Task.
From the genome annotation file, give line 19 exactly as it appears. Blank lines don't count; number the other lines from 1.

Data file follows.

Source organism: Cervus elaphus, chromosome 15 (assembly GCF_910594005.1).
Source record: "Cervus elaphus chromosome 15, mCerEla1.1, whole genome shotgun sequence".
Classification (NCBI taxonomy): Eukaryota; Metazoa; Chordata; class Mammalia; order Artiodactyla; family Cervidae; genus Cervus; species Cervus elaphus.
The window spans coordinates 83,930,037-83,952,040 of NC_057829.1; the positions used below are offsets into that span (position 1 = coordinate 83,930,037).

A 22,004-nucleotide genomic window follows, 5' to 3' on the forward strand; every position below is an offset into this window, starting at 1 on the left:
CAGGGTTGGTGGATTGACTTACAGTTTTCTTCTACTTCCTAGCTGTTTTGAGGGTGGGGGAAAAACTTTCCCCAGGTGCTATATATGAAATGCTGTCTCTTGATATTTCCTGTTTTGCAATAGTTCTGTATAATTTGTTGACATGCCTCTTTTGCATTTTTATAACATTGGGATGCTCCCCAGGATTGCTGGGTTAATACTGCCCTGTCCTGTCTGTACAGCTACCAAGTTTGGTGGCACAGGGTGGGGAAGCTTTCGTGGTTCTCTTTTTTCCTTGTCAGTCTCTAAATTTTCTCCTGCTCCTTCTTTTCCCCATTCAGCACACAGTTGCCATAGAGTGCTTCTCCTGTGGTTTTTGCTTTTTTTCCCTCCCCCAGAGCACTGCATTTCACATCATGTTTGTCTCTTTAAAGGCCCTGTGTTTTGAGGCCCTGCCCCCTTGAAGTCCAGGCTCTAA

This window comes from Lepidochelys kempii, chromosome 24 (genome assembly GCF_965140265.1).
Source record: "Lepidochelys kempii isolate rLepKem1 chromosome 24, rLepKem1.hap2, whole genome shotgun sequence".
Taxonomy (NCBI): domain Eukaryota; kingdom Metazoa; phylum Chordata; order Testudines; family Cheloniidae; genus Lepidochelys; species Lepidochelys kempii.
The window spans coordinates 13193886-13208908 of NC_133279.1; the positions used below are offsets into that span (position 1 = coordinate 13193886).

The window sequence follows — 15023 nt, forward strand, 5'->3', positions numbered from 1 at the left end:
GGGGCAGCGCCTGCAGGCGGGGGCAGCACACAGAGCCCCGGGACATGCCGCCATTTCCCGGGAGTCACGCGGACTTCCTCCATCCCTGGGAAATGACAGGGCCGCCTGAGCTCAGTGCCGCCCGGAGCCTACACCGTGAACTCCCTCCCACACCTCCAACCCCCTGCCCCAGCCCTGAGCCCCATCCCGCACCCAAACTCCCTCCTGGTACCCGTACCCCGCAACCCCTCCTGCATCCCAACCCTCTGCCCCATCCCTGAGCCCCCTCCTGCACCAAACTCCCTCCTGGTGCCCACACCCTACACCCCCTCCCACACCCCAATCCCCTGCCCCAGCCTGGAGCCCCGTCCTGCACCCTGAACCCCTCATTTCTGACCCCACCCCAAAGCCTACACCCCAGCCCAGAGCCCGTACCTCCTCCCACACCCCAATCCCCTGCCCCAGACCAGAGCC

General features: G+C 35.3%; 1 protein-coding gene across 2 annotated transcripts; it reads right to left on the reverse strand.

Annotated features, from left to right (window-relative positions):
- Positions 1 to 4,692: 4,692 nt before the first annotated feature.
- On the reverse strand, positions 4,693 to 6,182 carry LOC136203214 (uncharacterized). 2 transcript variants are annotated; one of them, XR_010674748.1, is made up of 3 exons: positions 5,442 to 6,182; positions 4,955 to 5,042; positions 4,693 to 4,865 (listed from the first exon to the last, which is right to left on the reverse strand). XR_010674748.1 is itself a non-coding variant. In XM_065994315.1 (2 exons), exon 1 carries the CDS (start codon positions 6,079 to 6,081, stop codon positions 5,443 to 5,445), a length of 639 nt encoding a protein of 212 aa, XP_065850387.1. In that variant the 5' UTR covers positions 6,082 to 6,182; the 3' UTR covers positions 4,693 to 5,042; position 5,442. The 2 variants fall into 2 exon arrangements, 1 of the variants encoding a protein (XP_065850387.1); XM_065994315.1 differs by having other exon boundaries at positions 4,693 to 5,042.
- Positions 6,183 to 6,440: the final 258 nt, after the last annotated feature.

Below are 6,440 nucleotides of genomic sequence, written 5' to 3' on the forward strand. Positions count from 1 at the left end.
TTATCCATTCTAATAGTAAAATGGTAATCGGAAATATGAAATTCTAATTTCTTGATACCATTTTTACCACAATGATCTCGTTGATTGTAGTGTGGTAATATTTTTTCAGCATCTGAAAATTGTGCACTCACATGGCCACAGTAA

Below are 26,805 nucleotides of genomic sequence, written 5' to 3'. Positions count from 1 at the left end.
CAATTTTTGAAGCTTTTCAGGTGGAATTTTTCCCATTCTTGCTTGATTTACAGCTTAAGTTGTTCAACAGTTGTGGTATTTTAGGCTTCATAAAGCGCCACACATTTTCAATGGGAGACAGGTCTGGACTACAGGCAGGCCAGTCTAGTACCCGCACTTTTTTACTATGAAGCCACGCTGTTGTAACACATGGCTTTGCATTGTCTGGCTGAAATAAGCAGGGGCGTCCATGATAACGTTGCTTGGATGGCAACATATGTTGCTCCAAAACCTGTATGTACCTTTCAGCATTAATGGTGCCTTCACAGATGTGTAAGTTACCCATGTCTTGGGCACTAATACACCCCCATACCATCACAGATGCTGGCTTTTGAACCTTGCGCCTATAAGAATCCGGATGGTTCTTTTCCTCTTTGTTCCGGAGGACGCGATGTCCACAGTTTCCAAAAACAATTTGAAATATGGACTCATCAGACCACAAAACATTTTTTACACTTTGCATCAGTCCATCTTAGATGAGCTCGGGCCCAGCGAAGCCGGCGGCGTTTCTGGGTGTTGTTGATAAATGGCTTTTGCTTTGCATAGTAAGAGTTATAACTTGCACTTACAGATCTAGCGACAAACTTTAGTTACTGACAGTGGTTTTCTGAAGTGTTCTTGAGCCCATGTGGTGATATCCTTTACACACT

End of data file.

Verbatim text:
TTATCCATTCTAATAGTAAAATGGTAATCGGAAATATGAAATTCTAATTTCTTGATACCATTTTTACCACAATGATCTCGTTGATTGTAGTGTGGTAATATTTTTTCAGCATCTGAAAATTGTGCACTCACATGGCCACAGTAA